I read that the the incubation ranges from 12 to 14 days, which was spot on for this mother of 4. Now we are eagerly waiting for the babies to fledge, as it appears that they are very crowded in their nest and their wing feathers look like they are well developed.
With so many chicks in one tiny nest, I wondered how the nest stays so clean. It turns out that in addition to feeding the babies worms and berries, the robin also “changes the babies’ diapers” by removing the waste directly from the bottoms of the chicks. This may not be the most appetizing topic, but I was amazed at how efficient the bird is at keeping house. Below are some photos from the last week. I built a “blind” in the kitchen in order to keep our peering eyes mostly hidden so as not to disturb the nestlings. There was plenty of glare which the blind reduced, but it was still challenging photographing through dirty glass. All of these pictures were made with the Canon 7D Mark II which has a beautiful sensor and a fabulous frame rate, which is what allowed me to capture such a fast and intimate moment. The RAW files were processed using Adobe Lightroom.
It has been an illuminating experience to watch how quickly these cute little birds grow and I will certainly miss them when they leave the nest.
Update on June 13, 2015
This morning, three out of the four nestlings fledged! There is still one in the nest and it looks very ready to leave. It’s preening and standing up to stretch its legs. What a wonderful experience this has been.
Update on June 13, 2015
The last robin fledged this evening. Sniff.
This week I was assigned by The New York Times to make an environmental portrait of a man in Yamhill, Oregon for a piece written by Nickolas Kristof, one of the Op-Ed columnists for the paper. My assignment was to cover a story called, “Inheriting a Hard Life,” and Rick Goff was the subject on which the premise of the article was based. My missive from the photo editor was to, “think Dorothea Lange in color.” The late Dorothea Lange is famous for her work as a FSA photographer, most notably for her image, “Migrant Mother.” So with some ideas swirling around in my brain, we hopped in the car and bee lined it to Yamhill because the deadline was virtually the same day we had to shoot.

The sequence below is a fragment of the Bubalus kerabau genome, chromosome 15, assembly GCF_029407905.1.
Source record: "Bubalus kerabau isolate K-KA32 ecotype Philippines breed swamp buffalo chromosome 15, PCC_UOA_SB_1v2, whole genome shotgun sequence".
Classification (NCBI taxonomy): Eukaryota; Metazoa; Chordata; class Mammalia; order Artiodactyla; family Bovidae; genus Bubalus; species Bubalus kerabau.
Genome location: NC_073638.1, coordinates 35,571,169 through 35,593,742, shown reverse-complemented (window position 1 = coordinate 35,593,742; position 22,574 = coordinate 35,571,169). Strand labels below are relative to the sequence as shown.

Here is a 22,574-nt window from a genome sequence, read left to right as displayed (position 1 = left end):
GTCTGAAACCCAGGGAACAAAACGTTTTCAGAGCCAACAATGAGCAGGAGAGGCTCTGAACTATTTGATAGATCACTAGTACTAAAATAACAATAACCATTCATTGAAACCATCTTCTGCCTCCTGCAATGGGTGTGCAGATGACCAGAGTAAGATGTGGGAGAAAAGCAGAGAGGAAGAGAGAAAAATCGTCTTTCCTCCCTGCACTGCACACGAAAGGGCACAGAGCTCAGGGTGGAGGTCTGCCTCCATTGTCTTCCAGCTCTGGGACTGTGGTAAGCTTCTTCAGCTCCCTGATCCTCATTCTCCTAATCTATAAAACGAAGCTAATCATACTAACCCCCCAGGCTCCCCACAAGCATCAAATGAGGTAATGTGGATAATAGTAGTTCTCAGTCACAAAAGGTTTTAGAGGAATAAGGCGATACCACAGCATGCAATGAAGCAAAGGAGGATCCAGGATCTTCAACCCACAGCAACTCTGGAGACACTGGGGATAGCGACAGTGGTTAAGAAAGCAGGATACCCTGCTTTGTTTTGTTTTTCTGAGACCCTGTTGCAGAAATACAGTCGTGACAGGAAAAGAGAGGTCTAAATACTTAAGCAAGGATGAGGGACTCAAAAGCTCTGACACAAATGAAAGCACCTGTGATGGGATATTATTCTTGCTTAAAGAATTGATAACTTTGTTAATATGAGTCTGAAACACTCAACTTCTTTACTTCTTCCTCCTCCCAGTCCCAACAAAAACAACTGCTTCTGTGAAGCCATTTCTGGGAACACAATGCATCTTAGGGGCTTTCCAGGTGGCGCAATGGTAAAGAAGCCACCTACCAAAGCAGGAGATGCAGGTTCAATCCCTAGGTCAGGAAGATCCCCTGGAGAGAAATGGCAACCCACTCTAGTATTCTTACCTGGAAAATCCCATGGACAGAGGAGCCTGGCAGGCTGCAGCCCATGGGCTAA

We arrived at the location and Rick was ready for us. He had apparently already received a copy of the story and was prepared to start shooting. We spent about an hour working on trying to make some images that best illustrated the point – an attractive portrait in an environment that was a working man’s setting. Rick was in charge of expression. He already knew that this wasn’t necessarily a happy story. He was really good at facing the camera which made our shoot go very smoothly. We worked in several locations and as we were wrapping up, I noticed these great windows. Since the picture had to be in color and Ms. Lange’s images are all black and white I decided to work with the window area because the colors were very muted. The wood facade, the window frame, the background and Rick’s posture all came together. I instantly knew that this was the image they would run. It’s in today’s New York Times, and although it’s color, it’s very monochromatic. I’m pleased with the way the image turned out and, as usual, extremely happy to continue to receive interesting assignments from the Times. Here are a few outtakes as well as some behind the scenes pictures.